Hoddle: Tough World Cup group can boost England

Roy Hodgson's charges have been drawn against Italy, Uruguay and Costa Rica for the summer tournament, but the former manager feels it could work into their hands
Glenn Hoddle believes England will benefit from their tough 2014 World Cup group, which includes Uruguay, Italy and Costa Rica.

Roy Hodgson's side will kick off their campaign against Italy in Manaus on June 14, before taking on Uruguay and Costa Rica in Sao Paulo and Belo Horizonte respectively.

Although the likes of Luis Suarez, Edinson Cavani and Mario Balotelli lie in wait in the group stage, former England manager Hoddle feels his countrymen can benefit from facing high-quality sides early on.

"I think we need that edge to the group. This is a tough one," Hoddle told Sky Sports.

"Get that difficult one [Italy] out of the way, then Costa Rica is the last one and we've got to say we should beat them.

"The first one - they've got the time to prepare for it. There are a lot of positives behind the group.

"One of the biggest tactics in this World Cup is going to be rest. Recovery and rest between games is going to be so important, especially for European teams."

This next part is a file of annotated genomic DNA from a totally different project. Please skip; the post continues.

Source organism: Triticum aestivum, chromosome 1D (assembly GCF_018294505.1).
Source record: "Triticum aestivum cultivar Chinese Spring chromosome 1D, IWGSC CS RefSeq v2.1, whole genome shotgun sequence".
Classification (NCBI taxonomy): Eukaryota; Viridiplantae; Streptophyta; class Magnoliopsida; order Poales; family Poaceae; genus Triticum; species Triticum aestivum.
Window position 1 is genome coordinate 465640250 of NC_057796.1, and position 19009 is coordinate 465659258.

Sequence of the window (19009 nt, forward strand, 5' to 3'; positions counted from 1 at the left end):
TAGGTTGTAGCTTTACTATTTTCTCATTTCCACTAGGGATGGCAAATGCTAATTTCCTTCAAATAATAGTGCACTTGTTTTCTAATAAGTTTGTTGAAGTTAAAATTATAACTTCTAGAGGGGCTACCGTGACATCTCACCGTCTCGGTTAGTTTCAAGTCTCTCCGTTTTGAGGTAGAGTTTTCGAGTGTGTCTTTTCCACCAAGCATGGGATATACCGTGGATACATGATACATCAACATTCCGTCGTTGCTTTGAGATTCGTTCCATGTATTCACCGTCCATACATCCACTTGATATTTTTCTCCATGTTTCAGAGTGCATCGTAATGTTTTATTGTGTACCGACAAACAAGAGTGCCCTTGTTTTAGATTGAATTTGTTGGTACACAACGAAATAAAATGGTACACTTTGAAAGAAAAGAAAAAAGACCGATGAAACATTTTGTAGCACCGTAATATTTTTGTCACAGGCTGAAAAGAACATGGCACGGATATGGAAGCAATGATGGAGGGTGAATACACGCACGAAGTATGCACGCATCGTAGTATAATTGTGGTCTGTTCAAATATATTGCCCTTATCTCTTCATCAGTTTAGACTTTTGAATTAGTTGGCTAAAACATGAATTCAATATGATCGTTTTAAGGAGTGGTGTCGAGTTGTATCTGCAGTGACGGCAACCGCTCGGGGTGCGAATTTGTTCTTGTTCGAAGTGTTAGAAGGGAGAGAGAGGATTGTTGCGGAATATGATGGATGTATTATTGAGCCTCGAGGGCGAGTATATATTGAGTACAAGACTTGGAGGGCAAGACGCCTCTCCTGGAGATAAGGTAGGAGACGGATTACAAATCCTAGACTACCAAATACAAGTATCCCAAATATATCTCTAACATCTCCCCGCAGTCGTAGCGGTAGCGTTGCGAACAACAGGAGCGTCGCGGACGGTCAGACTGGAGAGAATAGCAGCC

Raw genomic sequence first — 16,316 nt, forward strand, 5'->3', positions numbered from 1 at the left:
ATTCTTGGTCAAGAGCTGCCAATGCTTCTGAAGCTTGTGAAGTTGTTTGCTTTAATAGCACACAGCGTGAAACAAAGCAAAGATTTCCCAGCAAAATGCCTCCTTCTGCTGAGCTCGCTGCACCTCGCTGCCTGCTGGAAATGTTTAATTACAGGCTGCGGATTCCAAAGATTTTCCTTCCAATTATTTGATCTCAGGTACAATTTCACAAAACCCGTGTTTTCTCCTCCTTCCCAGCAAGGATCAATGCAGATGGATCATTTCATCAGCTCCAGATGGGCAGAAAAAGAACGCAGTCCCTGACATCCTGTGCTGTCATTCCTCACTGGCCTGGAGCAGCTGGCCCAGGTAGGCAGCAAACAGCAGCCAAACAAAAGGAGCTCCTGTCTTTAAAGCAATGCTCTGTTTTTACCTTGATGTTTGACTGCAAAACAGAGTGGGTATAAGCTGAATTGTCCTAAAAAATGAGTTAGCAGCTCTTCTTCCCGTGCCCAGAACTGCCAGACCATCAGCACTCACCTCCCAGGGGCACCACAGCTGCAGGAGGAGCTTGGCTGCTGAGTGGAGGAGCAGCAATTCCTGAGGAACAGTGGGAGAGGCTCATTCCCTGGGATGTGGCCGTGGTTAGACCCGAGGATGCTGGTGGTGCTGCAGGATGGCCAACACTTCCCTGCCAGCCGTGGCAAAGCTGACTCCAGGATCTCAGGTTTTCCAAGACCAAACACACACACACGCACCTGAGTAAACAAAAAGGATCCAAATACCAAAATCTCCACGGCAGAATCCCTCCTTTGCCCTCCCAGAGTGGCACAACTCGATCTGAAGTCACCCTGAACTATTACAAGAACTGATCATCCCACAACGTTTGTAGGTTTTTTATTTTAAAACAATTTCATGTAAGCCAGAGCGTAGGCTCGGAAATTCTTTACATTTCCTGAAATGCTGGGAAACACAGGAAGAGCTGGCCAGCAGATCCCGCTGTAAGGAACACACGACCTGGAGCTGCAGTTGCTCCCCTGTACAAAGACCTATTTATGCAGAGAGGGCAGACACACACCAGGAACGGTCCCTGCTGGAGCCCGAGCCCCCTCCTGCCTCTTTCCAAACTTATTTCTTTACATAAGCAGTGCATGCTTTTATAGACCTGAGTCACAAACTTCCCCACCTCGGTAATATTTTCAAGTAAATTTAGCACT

Chris Waddle, who was part of England's squads in the 1986 and 1990 competitions, believes England will have their work cut out to qualify given the strength of Italy and Uruguay.

"It's very, very difficult when you play Uruguay with the strikeforce they have. Italy I admire; they always have a game plan and as we saw at the Euros they're strong," Waddle told the BBC.

"That group is tough to get out of, I have to say. The likes of [Steven] Gerrard, [Wayne] Rooney and [Ashley] Cole are the ones who have to perform at their best just to get [England] out of the group.

"We're not the best side in the world, but [Hodgson] organises them and there's a good spirit. We find it hard to slow the game down and keep the ball for a period of time.

"It will be a big test on the legs. You play every three or four days; I want to see us counter-attacking against the better sides."